Book Review: An Ember in the Ashes


Title: An Amber in the Ashes

Author(s): Sabaa Tahir

Publisher: Razorbill

Genre: Science Fiction, Dystopian

Rating: 4.5 out of 5

The Young Adult book world if full of dystopian tales, which suits me just fine as I usually enjoy them immensely. It does take quite a bit to stand out from the crowd, though, and I will say that Tahir’s Ember shot leaps and bounds in front of many of the YA dystopian books I’ve read recently.

Tahir jumps right into the action of her story immediately drawing her readers captive, allowing for the details to unfold while alternating between Laia and Elias’s perspectives. It isn’t often that a book can deal with a subjugated character and weave a story that allows for the oppressor’s humanity to unfold naturally. Reading the narrative from both perspectives give a depth to the story’s development that helps the reader navigate the nuances of the world and Empire Tahir has created. Without each character’s story, the connection that evolves between these two main characters would be too far of a stretch for most readers to believe. What both Laia and Elias embody is a shared destiny to alter the course of history for the corrupt Empire. They are an unlikely pair, coming from both sides of the corrupt society. “You are an ember in the ashes…You will spark and burn, ravage and destroy. You cannot change it. You cannot stop it.” What happens when an oppressor becomes an ally? Is that even possible? Who can be trusted? What is worth sacrificing for the unknown possibility of a better society?

Both characters struggle with these questions in their own spheres of society in surprisingly believable ways.

Possibly one of my favorite aspects of Tahir’s storytelling is the way she was able to draw from our own ancient cultures, causing us to harken back to Roman legions and Eastern religions in a seamless and congruent story. Appearances of jinn, some tribesmen, a militaristic school of mercenaries, and oppressed scholars turned rebels would seem too big a story to tell, but Tahir manages to include all these threads without any one thread seeming tangential. In Tahir’s world, the paranormal seems normal and I loved it. Each of these threads caused me to look at our own world and examine the truths and complexities of subjugation, both seen and unseen, in our own empires.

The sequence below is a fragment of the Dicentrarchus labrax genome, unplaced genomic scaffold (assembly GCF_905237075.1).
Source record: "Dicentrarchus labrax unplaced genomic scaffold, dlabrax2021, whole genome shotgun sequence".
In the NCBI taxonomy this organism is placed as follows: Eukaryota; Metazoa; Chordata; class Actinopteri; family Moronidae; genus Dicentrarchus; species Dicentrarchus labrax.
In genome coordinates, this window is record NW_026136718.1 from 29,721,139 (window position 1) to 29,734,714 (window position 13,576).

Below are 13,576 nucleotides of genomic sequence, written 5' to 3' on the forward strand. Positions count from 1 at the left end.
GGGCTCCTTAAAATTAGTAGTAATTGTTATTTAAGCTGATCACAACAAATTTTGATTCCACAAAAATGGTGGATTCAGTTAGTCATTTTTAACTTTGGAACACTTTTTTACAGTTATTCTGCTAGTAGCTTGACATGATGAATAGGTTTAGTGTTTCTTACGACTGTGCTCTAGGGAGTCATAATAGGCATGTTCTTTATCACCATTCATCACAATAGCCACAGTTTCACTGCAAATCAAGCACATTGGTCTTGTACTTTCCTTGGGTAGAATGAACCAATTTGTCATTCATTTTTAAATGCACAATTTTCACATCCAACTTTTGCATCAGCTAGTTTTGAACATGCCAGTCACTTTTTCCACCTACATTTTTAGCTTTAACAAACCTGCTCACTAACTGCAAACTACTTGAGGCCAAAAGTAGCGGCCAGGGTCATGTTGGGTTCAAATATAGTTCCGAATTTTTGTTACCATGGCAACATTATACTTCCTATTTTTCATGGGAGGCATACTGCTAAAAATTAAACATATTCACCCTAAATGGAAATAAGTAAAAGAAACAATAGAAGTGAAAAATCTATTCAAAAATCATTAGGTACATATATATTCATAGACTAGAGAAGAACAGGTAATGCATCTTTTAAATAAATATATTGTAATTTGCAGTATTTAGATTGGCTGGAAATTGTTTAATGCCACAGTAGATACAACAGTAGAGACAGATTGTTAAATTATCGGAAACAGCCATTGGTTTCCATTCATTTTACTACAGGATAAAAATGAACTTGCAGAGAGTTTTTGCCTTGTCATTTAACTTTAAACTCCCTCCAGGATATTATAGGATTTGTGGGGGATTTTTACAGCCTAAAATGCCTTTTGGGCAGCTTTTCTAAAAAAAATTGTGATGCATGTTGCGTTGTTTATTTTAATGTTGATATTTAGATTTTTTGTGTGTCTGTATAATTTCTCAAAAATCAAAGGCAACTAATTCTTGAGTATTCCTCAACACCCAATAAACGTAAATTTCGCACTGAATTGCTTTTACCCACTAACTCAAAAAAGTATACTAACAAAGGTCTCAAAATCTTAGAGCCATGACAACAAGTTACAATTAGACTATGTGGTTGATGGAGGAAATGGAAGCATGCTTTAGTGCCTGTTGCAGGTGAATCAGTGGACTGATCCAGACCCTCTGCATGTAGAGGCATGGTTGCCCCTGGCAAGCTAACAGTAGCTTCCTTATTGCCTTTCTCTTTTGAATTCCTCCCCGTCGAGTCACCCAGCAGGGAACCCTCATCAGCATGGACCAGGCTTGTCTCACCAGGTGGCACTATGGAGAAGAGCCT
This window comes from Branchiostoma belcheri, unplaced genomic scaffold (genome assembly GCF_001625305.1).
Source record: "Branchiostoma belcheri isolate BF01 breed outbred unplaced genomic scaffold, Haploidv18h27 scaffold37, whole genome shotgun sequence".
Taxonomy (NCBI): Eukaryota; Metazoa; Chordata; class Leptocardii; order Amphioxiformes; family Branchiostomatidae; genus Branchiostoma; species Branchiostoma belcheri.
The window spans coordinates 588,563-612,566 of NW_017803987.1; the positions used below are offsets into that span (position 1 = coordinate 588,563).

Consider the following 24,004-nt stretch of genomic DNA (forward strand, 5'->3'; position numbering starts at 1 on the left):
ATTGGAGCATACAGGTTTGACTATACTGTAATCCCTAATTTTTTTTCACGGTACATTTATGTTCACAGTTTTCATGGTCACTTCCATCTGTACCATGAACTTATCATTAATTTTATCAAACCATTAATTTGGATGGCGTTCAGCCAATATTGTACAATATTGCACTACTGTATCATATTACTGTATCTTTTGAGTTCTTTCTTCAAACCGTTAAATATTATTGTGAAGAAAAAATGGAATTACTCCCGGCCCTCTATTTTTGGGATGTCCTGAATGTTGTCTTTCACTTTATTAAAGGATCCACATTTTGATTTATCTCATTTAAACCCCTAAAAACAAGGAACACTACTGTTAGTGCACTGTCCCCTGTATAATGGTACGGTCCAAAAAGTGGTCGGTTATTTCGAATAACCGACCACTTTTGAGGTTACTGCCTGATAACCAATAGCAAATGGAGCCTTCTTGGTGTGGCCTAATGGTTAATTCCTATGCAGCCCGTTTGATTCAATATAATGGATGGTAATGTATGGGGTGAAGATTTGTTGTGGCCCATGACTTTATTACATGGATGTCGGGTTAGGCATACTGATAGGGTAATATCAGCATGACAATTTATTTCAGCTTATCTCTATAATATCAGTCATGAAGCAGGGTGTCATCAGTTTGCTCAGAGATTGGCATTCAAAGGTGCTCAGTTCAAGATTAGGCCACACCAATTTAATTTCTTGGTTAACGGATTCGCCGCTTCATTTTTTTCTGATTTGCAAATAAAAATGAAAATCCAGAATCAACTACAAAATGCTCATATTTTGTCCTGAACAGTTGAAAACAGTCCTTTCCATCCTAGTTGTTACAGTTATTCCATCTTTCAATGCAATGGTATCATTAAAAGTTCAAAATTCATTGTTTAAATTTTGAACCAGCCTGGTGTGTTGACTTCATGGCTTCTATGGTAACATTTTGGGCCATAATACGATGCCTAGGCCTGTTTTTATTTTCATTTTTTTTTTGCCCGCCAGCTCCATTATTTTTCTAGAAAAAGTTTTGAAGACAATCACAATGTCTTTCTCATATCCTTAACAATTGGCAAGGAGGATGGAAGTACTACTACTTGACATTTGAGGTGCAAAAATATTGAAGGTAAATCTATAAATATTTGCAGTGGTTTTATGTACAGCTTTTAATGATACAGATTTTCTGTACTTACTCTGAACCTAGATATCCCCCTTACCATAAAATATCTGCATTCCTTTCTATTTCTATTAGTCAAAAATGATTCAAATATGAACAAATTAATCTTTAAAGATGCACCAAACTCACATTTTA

I found An Ember in the Ashes a riveting and original story that kept me second-guessing and reevaluating characters throughout the entire book. It is a fantastic debut novel from an author who has won me over with her intelligent, intriguing, and enchanting writing style. I have already pre-ordered the sequel, A Torch Against the Night, and that is a rare form of praise from someone who nearly always waits patiently for books to come to her library. If you loved The Hunger Games, Divergent, or the Red Rising Trilogy I’d highly recommend checking this book out.

Review by Jenni Claar: Find her on instagram @oridinaryepiphany

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